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Halloween and Harvest

Rich Egger
Commentator Professor Snape

I love Halloween. For as long as I can remember, I have loved reading horror novels, watching slasher films, dressing up in costumes where no one knows who I am, and being scared about what's around the corner in the haunted house. I couldn't wait to trick or treat and attend Halloween parties.

As I grew older, I saw Halloween in its role as celebrating the end of the harvest and the start of winter. I learned that the origins of Halloween come from a Gaelic celebration known as Samhain which took place from sunset October 31 to sunset November 1. It was a time when livestock were brought in and some slaughtered for the winter; fruits and vegetables harvested and stored. The souls of the dead revisited homes, offerings were made, feasts prepared, and people went door to door in costume exchanging verses for food.

Samhain was a time to start to prepare for winter. A time when the boundaries between the living and the dead were more easily crossed. It was a time of community, ritual, and preparation. As I celebrate October and Halloween, the rituals and traditions of Samhain are more important and more apparent. They are the traditions I incorporate into my life.

Every October, my friend Erin and I travel down dark, rural roads following the Harvest Moon and making sure to avoid deer and critters on our way to visit haunted houses. As we drive back roads through Bushnell and Good Hope and Mount Pleasant we watch combines harvesting; a sign of the end of the season. We visit haunted houses in abandoned barns, old schools, long-forgotten factories and farm trails. The haunted houses we go through, most created as fundraisers for various community organizations, are put on by people who care about their farms and towns and come together to celebrate the American tradition of horror—the blurring of the lines between the living and dead.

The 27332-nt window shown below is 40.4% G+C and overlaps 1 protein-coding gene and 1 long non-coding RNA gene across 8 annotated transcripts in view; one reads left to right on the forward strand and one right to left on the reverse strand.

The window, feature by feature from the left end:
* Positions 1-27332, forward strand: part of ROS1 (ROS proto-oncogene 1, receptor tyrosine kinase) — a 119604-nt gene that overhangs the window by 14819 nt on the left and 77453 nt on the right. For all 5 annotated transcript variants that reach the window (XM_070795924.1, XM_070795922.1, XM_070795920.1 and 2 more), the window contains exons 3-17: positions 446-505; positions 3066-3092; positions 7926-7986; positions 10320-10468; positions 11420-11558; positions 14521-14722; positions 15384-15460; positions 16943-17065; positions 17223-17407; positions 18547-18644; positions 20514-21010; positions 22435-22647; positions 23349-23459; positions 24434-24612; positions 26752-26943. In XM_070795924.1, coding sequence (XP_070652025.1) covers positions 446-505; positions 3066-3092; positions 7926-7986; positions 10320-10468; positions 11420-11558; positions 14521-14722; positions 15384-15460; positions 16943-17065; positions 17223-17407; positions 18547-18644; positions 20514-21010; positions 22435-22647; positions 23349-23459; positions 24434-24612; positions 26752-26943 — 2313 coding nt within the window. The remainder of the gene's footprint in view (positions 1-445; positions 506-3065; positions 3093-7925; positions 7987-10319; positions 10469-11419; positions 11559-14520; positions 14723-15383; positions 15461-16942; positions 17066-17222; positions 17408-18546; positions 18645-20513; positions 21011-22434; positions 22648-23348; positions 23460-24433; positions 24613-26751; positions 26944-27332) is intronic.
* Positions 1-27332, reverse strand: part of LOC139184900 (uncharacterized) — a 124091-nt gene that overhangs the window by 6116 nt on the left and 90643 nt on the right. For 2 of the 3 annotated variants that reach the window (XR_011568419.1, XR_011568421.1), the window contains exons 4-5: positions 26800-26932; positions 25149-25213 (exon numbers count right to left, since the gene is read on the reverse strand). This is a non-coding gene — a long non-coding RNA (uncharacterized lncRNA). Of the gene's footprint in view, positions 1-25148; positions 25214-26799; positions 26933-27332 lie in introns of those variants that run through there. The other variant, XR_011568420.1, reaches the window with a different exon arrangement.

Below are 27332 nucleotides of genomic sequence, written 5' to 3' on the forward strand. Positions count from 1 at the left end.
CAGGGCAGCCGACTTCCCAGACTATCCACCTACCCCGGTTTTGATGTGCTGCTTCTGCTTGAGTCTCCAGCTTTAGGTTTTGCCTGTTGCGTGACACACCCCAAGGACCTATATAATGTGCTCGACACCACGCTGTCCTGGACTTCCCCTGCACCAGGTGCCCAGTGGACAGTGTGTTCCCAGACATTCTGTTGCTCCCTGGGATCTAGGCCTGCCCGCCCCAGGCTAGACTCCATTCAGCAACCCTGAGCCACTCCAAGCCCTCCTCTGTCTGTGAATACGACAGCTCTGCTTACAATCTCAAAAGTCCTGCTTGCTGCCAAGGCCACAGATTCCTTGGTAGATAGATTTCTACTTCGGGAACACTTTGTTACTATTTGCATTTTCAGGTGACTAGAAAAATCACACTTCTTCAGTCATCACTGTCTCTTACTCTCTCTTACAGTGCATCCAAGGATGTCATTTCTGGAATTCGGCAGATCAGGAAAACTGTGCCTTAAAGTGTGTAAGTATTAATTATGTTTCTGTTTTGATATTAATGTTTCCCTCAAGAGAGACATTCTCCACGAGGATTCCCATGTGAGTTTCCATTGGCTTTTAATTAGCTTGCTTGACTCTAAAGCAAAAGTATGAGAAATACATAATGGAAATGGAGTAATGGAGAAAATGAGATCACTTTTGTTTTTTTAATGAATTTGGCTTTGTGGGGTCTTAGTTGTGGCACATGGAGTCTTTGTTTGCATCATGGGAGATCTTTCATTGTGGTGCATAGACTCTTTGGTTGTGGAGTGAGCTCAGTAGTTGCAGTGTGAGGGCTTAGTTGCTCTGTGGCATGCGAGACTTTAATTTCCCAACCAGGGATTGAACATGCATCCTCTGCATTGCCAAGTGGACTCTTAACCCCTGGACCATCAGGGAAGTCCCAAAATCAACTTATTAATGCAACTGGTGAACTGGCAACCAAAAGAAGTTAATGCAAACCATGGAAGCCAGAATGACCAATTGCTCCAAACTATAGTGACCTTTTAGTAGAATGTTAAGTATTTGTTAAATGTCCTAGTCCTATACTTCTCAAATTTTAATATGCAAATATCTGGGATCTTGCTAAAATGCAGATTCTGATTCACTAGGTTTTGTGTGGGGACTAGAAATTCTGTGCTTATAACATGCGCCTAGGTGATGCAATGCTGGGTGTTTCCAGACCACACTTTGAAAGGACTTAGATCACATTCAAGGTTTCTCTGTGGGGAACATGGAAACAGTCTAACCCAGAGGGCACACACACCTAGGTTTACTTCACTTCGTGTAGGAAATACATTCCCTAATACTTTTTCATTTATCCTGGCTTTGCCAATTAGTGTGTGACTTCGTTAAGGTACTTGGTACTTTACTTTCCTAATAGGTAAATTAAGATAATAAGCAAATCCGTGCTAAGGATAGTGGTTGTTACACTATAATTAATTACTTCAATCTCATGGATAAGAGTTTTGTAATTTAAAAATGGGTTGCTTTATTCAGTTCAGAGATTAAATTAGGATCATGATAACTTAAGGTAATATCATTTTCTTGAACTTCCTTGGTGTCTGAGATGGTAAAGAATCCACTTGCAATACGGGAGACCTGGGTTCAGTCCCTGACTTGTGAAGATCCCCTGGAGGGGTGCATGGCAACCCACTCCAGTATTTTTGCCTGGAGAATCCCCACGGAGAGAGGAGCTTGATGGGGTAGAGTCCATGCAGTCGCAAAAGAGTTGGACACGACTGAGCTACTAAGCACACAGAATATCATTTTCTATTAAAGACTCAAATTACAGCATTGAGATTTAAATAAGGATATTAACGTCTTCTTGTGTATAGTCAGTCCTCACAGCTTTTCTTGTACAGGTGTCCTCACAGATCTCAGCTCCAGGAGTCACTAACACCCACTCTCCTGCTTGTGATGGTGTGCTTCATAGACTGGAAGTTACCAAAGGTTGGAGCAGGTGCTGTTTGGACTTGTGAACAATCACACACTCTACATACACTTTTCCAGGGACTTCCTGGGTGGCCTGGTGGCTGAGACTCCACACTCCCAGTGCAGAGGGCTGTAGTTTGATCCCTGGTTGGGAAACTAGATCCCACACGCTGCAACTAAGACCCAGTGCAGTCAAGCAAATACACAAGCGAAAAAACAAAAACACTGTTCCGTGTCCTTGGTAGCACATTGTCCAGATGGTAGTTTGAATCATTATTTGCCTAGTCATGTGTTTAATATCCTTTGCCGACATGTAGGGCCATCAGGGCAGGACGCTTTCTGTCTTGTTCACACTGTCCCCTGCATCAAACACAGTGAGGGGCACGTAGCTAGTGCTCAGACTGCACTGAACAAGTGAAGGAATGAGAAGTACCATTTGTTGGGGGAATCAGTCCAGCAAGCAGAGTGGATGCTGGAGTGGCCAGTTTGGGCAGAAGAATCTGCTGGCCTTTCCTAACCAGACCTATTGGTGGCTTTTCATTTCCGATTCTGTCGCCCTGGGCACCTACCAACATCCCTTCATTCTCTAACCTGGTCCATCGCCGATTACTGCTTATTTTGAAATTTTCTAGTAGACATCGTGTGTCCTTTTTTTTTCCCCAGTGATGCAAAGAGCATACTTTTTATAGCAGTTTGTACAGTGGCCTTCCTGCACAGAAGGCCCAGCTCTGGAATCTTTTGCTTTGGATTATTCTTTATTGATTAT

Venturing to these farms and communities makes Halloween even more important to me. As we wait in line or visit with the people who construct the haunted attractions we learn of the ways in which they come together, celebrating their communities and creating one last festival before winter sets upon us. We think of the ways in which the spirits of the dead continue as part of the tradition we have created.

If I’m lucky, I spend Halloween on my porch, watching the neighborhood children come by, asking for candy or other treats, some years already wrapped in coats trying to squeeze out the last of the fall. Other years the fur-lined costumes are traded in for t-shirts as the last days of jacketless weather align with the festivities.  

I attend costume parades at Lincoln and Edison. I listen to the Halloween Concert at WIU. I watch my children get older, spending their Halloween evening with friends, running through the neighborhood and bringing back their spoils. Halloween represents a tradition of community coming together, where porch lights remain on and the practice of gift giving continues through chocolate and gummy candy.

The end of October signals the time to prepare for winter. There are pumpkins and root vegetables making their way into soups. Chili suppers and pie day, canning fruits and vegetables with hearty foods that are made to last all of which represent the ways in which we settle into winter. We gather together, comforting friends and family as we plan for celebrating the end of one year and the start of the next.

I see Halloween and the end of October as time to celebrate those we have lost. Through haunted houses, moon-lit roads, and costumed ghosts, we see those spirits as they turn the corners in front of us, just a little too quick to catch.

This year we buried my uncle: my mom’s brother. We have already buried her sister as well as my dad and all his brothers and sisters. As I sit on my porch, each day spending a little less time, wrapped up in another layer; the wind blows through our cobwebs, wrapped around the pillars. It is in these moments, when another layer is enough to stay outside a little longer, that I listen to those who have passed on. They share their wisdom and help to prepare for the days ahead.

As the Midwest harvest ends and November is upon us, the leaves fall from the trees and as they die they insulate the ground, preparing it for the first frost. As we prepare to hunker down for winter, readying ourselves for a new year and new beginnings, I look back to Halloween as a time to remember that the connections between the living and the dead may not always be as far away as we think.  

Rebekah Buchanan is an Associate Professor of English at Western Illinois University.

The opinions expressed are not necessarily those of the University or Tri States Public Radio.  Diverse viewpoints are welcome and encouraged.